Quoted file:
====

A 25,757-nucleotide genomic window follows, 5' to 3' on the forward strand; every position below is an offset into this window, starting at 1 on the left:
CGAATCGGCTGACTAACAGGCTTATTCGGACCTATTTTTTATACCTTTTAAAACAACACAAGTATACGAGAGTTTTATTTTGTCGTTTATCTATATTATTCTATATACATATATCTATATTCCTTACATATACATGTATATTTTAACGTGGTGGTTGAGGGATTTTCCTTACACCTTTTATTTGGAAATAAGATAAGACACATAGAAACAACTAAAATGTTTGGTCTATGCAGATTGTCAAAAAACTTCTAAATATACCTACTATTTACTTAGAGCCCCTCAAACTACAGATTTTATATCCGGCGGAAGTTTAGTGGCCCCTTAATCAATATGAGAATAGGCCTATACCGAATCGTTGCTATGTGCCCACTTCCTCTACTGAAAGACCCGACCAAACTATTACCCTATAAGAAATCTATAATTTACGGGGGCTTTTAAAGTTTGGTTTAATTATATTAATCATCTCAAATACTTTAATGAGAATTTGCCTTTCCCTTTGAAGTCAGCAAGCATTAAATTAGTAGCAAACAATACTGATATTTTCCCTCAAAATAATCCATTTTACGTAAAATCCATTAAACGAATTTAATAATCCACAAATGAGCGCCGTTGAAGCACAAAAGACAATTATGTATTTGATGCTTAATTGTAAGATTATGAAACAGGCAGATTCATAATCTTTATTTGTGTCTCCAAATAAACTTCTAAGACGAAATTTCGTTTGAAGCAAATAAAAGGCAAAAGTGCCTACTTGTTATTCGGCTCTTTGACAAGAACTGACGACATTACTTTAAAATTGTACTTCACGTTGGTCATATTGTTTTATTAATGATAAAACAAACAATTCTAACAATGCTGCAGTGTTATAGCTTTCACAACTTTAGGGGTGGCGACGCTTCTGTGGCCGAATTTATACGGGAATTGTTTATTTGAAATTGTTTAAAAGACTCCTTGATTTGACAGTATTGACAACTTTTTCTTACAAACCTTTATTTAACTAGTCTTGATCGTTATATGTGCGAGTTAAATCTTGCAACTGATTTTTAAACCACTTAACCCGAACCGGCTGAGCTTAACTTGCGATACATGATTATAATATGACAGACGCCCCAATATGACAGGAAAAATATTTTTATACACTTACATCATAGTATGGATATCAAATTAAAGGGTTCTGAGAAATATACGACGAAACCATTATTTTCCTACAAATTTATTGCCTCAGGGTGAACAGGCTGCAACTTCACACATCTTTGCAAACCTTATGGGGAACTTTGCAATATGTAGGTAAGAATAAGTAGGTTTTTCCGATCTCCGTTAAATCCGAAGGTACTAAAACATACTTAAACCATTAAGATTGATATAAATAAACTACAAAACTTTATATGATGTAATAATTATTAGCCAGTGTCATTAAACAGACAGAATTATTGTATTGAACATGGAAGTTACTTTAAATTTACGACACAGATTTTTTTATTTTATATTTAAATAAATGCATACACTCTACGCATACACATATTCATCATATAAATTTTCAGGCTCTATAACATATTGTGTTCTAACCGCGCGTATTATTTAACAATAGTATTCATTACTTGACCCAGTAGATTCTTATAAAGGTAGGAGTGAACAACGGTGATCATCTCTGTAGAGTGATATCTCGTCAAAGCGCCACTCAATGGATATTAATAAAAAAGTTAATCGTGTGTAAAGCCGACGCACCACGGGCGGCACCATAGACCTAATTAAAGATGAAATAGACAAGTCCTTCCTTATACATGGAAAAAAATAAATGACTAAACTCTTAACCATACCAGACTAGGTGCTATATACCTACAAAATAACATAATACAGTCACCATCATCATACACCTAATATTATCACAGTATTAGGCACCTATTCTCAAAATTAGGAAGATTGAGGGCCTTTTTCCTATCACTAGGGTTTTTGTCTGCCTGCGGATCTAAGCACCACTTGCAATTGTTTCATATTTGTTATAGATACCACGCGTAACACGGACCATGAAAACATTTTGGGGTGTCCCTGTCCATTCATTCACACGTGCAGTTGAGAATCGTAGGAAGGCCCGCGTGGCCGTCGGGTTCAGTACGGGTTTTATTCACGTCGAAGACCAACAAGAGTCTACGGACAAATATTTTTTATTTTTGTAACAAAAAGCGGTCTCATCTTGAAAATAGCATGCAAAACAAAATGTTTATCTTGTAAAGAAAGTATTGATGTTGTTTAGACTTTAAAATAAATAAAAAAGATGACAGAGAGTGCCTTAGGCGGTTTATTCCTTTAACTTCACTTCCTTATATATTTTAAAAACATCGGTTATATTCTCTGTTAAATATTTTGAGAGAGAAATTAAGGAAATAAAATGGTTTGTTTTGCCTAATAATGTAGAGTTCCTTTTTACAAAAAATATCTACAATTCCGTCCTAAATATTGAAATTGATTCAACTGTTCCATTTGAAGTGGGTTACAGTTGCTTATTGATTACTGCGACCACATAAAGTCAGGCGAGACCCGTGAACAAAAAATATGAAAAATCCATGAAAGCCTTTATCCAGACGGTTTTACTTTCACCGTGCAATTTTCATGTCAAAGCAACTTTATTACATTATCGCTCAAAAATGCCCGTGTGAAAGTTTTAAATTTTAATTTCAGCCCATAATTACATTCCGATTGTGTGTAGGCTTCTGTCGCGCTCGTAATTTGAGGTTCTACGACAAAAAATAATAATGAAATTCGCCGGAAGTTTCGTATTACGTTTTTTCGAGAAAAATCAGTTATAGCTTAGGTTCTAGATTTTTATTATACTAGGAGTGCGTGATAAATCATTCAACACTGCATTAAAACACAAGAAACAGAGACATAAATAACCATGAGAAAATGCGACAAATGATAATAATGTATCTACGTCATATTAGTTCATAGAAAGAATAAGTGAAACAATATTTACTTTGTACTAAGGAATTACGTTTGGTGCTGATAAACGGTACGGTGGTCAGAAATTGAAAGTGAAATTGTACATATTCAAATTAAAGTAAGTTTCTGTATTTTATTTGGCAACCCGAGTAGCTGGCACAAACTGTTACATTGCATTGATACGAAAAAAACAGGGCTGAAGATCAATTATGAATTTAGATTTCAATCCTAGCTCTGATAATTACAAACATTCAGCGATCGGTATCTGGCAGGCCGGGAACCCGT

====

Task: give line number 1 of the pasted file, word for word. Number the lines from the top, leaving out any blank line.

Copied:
A 25,757-nucleotide genomic window follows, 5' to 3' on the forward strand; every position below is an offset into this window, starting at 1 on the left: